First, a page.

Such compulsory and wild pursuits provide a psychological exoskeleton. They are a substitute to quotidian existence. They afford the narcissist with an agenda, with timetables, goals, and faux achievements. The narcissist – the adrenaline junkie – feels that he is in control, alert, excited, and vital. He does not regard his condition as dependence. The narcissist firmly believes that he is in charge of his addiction, that he can quit at will and on short notice."


Read a lot more about Narcissism, Substance Abuse, and Reckless Behaviors

Read more about the Adrenaline Junkie

Addiction and Narcissism as Organizing Principles

In our attempt to decipher the human psyche (in itself a mere construct, not an ontological entity), we have come up with two answers:

I. That behaviors, moods, emotions, and cognitions are wholly reducible to biochemical reactions and neural pathways in the brain. This medicalization of what it is to be human is inevitably hotly contested.

II. That behaviors, moods, emotions, and cognitions can be explained and predicted by the introduction of "scientific" theories based on primary concepts. Psychoanalysis is an early - and now widely disregarded - example of such an approach to human affairs.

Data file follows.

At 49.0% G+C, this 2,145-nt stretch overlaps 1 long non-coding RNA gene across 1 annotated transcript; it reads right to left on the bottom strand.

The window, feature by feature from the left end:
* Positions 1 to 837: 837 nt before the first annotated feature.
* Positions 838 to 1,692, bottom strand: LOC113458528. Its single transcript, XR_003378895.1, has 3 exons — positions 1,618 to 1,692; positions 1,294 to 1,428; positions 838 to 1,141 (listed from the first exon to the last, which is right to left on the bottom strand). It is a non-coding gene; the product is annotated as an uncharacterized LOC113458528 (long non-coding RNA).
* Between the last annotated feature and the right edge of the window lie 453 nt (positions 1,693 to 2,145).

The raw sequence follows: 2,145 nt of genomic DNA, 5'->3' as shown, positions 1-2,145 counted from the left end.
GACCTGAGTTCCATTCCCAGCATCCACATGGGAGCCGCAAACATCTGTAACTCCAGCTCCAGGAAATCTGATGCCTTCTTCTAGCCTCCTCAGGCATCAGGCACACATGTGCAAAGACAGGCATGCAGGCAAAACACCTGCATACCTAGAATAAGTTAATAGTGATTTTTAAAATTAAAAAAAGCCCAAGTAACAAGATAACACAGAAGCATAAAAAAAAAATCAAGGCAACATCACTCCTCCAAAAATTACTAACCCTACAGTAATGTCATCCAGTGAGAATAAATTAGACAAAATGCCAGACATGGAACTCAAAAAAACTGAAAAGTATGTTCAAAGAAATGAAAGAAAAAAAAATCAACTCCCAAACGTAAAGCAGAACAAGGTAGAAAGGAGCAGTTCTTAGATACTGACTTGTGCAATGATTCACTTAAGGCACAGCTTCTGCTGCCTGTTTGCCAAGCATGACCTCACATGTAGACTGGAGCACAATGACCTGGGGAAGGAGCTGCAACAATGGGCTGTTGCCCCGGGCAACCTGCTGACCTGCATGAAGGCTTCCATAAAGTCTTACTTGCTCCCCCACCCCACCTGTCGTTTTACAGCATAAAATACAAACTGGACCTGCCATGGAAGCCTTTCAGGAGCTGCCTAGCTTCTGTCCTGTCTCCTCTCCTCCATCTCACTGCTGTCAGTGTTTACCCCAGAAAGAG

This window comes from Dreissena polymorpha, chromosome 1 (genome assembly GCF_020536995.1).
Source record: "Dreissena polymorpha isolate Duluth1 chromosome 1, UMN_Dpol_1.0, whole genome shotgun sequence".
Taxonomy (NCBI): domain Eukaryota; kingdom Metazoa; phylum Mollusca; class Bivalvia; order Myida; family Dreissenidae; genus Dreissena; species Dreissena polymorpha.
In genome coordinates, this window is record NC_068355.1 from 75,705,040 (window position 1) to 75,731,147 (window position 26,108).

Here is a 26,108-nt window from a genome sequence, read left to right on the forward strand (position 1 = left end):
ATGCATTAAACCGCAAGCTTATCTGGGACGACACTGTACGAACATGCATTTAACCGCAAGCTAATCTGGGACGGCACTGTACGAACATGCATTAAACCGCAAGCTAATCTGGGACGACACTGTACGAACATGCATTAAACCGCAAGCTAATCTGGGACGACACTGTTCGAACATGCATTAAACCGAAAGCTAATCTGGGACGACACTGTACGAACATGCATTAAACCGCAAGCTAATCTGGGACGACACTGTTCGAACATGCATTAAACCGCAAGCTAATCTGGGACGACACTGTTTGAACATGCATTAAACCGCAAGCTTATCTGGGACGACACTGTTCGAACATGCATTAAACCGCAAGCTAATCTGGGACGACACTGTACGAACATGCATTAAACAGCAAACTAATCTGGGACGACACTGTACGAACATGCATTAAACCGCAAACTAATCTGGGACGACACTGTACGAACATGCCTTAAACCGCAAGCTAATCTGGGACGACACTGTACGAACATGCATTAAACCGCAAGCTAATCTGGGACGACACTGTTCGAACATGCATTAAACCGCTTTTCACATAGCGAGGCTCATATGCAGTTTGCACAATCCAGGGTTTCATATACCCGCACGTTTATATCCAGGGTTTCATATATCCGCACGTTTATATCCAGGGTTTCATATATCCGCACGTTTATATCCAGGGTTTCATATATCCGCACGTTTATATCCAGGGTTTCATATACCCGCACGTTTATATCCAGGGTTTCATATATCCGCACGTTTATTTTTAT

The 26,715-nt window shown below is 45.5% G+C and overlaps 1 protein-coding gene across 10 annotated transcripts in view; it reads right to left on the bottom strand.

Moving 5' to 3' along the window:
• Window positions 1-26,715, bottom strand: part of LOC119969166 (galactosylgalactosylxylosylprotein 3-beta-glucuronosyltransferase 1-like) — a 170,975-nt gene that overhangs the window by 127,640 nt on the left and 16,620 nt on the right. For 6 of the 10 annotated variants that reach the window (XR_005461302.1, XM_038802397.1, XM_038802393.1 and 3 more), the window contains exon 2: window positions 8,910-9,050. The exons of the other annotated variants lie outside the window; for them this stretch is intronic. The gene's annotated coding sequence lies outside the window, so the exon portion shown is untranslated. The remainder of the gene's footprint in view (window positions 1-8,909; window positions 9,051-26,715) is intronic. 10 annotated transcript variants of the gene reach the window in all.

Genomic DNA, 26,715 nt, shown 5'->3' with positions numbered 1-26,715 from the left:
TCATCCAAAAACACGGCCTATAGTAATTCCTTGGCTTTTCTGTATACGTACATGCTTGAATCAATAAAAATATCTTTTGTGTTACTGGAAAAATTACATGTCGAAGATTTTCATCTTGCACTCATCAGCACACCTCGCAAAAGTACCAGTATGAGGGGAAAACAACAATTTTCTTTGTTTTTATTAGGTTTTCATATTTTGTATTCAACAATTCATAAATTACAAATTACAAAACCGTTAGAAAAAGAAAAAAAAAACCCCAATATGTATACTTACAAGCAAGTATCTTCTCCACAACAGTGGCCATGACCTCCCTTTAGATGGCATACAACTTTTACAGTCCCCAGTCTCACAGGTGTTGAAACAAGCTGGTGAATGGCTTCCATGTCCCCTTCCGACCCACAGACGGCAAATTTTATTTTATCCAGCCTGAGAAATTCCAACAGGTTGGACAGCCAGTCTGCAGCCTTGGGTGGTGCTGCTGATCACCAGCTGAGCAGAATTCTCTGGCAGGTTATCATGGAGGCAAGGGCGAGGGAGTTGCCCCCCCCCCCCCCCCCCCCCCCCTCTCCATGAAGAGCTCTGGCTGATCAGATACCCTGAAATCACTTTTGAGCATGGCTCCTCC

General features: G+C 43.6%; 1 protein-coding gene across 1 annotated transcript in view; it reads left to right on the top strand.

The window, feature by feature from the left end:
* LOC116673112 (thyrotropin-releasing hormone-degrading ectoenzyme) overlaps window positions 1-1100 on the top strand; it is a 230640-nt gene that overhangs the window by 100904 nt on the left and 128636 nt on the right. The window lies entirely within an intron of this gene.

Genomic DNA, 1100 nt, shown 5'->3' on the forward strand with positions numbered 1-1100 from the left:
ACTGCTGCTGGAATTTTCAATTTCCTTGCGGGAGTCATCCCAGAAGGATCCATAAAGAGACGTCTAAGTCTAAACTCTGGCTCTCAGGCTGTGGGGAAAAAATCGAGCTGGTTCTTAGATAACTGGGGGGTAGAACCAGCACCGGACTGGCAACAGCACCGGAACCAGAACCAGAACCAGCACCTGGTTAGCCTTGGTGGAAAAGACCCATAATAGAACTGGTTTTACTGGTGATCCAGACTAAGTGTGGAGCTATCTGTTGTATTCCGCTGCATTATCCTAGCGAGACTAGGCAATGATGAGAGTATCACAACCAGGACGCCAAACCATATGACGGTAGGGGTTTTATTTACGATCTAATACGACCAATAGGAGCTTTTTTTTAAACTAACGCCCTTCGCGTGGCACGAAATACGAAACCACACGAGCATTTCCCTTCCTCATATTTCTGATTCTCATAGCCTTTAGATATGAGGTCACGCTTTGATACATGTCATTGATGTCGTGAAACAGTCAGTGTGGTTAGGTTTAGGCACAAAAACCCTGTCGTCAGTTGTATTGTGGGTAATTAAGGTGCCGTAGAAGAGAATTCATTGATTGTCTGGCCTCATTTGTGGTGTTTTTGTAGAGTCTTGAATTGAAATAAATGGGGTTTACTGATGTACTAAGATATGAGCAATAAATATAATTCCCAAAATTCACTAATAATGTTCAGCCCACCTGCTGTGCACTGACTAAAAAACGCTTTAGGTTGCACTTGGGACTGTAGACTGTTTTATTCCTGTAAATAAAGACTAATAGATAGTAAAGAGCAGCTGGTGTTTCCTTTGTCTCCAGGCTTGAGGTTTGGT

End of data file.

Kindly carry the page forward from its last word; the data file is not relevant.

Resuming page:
The concepts of "addiction" and "(pathological) narcissism" were introduced to account for oft-recurring amalgams of behaviors, moods, emotions, and cognitions. Both are organizing, exegetic principles with some predictive powers. Both hark back to Calvinist and Puritan strands of Protestantism where excess and compulsion (inner demons) were important topics.

Yet, though clearly umbilically connected, as I have demonstrated elsewhere, addictive behaviors and narcissistic defenses also differ in critical ways.

When addicts engage in addictive behaviors, they seek to change their perception of their environment. As the alcoholic Inspector Morse says, once he had consumed his single Malts, "the world looks a happier place". Drugs make the things look varicolored, brighter, more hopeful, and fun-filled.

In contrast, the narcissist needs narcissistic supply to regulate his inner universe. Narcissists care little about the world out there, except as an ensemble of potential and actual sources of narcissistic supply. The narcissist's drug of choice - attention - is geared to sustain his grandiose fantasies and senses of omnipotence and omniscience.